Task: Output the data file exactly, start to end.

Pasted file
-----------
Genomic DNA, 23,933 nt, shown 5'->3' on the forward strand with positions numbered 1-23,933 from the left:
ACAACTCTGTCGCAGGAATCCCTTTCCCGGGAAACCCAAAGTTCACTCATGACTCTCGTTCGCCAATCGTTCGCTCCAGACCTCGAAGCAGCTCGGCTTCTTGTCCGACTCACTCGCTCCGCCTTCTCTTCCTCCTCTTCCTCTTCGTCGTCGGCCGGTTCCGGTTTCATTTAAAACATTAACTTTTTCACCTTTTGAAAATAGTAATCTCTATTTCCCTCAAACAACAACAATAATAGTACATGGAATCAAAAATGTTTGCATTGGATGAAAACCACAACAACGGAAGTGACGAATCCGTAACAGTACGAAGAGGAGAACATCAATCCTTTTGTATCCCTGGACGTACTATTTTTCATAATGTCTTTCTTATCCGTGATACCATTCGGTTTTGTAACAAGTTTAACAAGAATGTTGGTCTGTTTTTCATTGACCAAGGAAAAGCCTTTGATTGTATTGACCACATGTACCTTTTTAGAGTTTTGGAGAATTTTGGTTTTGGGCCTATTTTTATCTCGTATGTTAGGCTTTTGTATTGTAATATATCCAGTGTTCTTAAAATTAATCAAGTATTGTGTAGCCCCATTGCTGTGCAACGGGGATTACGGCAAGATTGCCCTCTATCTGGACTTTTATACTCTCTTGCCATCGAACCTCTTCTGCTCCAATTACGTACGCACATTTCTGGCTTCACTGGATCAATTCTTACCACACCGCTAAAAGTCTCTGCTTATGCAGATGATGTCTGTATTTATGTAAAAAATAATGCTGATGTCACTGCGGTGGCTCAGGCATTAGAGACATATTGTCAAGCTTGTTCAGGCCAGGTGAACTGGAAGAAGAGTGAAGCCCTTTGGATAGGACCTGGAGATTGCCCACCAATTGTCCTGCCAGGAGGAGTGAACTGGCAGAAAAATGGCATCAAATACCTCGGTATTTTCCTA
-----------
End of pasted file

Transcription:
Genomic DNA, 23,933 nt, shown 5'->3' on the forward strand with positions numbered 1-23,933 from the left:
ACAACTCTGTCGCAGGAATCCCTTTCCCGGGAAACCCAAAGTTCACTCATGACTCTCGTTCGCCAATCGTTCGCTCCAGACCTCGAAGCAGCTCGGCTTCTTGTCCGACTCACTCGCTCCGCCTTCTCTTCCTCCTCTTCCTCTTCGTCGTCGGCCGGTTCCGGTTTCATTTAAAACATTAACTTTTTCACCTTTTGAAAATAGTAATCTCTATTTCCCTCAAACAACAACAATAATAGTACATGGAATCAAAAATGTTTGCATTGGATGAAAACCACAACAACGGAAGTGACGAATCCGTAACAGTACGAAGAGGAGAACATCAATCCTTTTGTATCCCTGGACGTACTATTTTTCATAATGTCTTTCTTATCCGTGATACCATTCGGTTTTGTAACAAGTTTAACAAGAATGTTGGTCTGTTTTTCATTGACCAAGGAAAAGCCTTTGATTGTATTGACCACATGTACCTTTTTAGAGTTTTGGAGAATTTTGGTTTTGGGCCTATTTTTATCTCGTATGTTAGGCTTTTGTATTGTAATATATCCAGTGTTCTTAAAATTAATCAAGTATTGTGTAGCCCCATTGCTGTGCAACGGGGATTACGGCAAGATTGCCCTCTATCTGGACTTTTATACTCTCTTGCCATCGAACCTCTTCTGCTCCAATTACGTACGCACATTTCTGGCTTCACTGGATCAATTCTTACCACACCGCTAAAAGTCTCTGCTTATGCAGATGATGTCTGTATTTATGTAAAAAATAATGCTGATGTCACTGCGGTGGCTCAGGCATTAGAGACATATTGTCAAGCTTGTTCAGGCCAGGTGAACTGGAAGAAGAGTGAAGCCCTTTGGATAGGACCTGGAGATTGCCCACCAATTGTCCTGCCAGGAGGAGTGAACTGGCAGAAAAATGGCATCAAATACCTCGGTATTTTCCTA